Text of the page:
Retro Re-release Roundup, week of November 12, 2020
Move aside, Miles Morales.
I know you're all busy messing about with online orders or playing... Tetris?, but should you want something new-old for Switch, and specifically something that's of no value whatsoever if you can't read the language, I'd be remiss if I didn't mention two Japanese releases before today's roundup: a port of the original Saturn version of Sting's opaque first-person roguelike Baroque, and an emulated collection of games from the long-running Pokemon-like RPG series Medarot (a.k.a. Medabots), which is naturally split into two versions for maximum pocket-gouging.
Gradius II / Vulcan Venture
- Platform: Nintendo Switch (worldwide)
- Price: $7.99 / €6.99 / £6.29
- Publisher: Hamster / Konami
What's this? The first formal arcade sequel to Konami's mega-hit space shooter, originally released in arcades in 1988 and later converted and ported to many platforms Famicom, PC Engine CD, Sega Saturn, PlayStation and PSP; this straightforward sequel added prettier graphics and sound, badder bosses and a variety of different upgrade loadouts for the player to experiment with.
Why should I care? This is many peoples' favorite Gradius game, and with good reason: it's a very fair and eminently beatable game that shows the series near its creative peak, before it descended into an ouroboros of self-reference.
Helpful tip: Gradius II was included in Konami's Arcade Classics Anniversary Collection but the specific version was limited by region — in other words, the English version only contains Vulcan Venture whereas the Japanese version only contains Gradius II — whereas this reissue offers both versions. EDIT: strike that, Gradius II was one of the beneficiaries of the later patch that added Japanese ROM versions of select games due to fan outcry. (The primary mechanical difference is the not-especially-useful continue function present in Vulcan Venture.)
REPLICA / PLUG & PLAY HARDWARE
- Price: $49.99 or equivalent
- Publisher: Nintendo
- Availability: until March 31, 2021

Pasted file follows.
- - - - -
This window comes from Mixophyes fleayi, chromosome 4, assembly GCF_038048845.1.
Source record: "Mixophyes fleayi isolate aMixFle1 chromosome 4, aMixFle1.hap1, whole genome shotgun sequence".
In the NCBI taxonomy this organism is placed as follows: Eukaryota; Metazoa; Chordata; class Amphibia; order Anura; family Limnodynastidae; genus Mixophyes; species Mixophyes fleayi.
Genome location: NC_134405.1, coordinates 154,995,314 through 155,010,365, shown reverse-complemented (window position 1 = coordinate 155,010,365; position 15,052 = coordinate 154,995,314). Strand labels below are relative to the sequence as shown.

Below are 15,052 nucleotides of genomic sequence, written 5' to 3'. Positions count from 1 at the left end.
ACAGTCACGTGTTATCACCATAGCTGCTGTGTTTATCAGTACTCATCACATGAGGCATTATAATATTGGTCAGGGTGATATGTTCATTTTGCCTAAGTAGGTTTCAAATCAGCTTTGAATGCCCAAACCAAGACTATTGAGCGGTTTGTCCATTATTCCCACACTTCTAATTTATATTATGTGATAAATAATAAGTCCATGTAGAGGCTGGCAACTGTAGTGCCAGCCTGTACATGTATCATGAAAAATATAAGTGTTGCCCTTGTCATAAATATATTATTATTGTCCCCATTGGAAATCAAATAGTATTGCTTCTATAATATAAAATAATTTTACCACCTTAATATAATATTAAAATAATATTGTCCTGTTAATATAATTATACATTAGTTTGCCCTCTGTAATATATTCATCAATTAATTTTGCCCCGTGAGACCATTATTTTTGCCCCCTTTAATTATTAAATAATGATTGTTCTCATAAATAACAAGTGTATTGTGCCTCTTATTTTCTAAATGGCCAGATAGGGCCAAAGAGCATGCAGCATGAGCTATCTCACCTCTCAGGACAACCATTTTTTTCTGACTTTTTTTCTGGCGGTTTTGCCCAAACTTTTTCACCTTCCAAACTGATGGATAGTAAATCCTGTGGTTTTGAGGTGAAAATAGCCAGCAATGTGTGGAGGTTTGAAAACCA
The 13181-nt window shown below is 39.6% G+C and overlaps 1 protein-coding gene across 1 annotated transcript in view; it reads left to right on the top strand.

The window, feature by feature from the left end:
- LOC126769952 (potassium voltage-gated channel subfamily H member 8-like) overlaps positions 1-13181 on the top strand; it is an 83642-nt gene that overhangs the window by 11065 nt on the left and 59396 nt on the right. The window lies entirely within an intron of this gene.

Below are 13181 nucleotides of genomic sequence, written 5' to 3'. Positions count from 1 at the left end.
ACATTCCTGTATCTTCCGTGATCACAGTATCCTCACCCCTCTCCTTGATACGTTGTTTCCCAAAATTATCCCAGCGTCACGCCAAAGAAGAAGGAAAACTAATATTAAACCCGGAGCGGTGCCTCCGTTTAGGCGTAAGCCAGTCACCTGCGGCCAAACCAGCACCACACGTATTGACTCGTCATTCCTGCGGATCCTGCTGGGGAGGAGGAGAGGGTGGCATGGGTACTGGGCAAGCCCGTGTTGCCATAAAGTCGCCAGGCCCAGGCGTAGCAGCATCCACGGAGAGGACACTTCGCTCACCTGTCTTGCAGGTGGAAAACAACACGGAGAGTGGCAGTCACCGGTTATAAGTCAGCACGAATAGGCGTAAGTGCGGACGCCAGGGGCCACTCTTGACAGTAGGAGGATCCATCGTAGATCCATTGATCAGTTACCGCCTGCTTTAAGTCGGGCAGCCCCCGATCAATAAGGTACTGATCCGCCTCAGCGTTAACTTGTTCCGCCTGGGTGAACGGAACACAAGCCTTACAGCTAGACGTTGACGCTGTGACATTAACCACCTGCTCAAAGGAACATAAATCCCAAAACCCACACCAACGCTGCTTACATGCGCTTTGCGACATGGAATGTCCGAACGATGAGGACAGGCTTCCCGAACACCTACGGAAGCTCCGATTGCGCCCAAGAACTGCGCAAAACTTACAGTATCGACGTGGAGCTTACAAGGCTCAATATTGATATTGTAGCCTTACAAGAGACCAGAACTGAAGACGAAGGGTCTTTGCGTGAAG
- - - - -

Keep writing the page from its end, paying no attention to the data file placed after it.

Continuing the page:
What's this? A Super Mario-themed replica of the original Game & Watch Ball device, produced as one of several Super Mario 35th Anniversary products; this device uses a rechargable battery charged via USB-C and contains the original Super Mario Bros., the Japanese Super Mario Bros. 2 (a.k.a Lost Levels), a Mario-themed recreation of the original Ball LCD game and a clock feature packed with Super Mario easter eggs.
Why should I care? You haven't been able to nail down an order for a XSX or PS5 but you absolutely have to buy somethin'.
Helpful tip: Due to a software error, the subtitles to the "Mario Drawing Song" featured as part of the digital clock app will show an incorrect language if the system's set to French, Italian, German or Spanish, but you can manually select the correct subtitles as the tune is playing.
- Platform: PlayStation 5 (North America, Oceania)
- Price: $69.99 or equivalent
- Publisher: Sony Interactive Entertainment
What's this? A console-launch remake of From Software's beguiling and iconoclastic PS3 action-RPG, originally published by Sony in Japan in 2009 and internationally by Atlus USA and Bandai-Namco due to intense grassroots demand; this remake, helmed by Texan port studio Bluepoint Games in collaboration with SIE Japan and an international assortment of outsourced studios, promises the same world design, enemy behavior and challenge of the original with a few mechanical tweaks (like a new subset of enhancing items called Grains and a rebalancing of the encumbrance values of healing grass) while adding a smattering of new items and gear, a photo mode and a variety of visual filters, significantly faster load times, new and revoiced dialog with most of the original cast, a new orchestral version of the soundtrack and an unmistakably new and polished interpretation of the game's visuals, running at 30FPS in true 4K or 60FPS in supersampled 4K.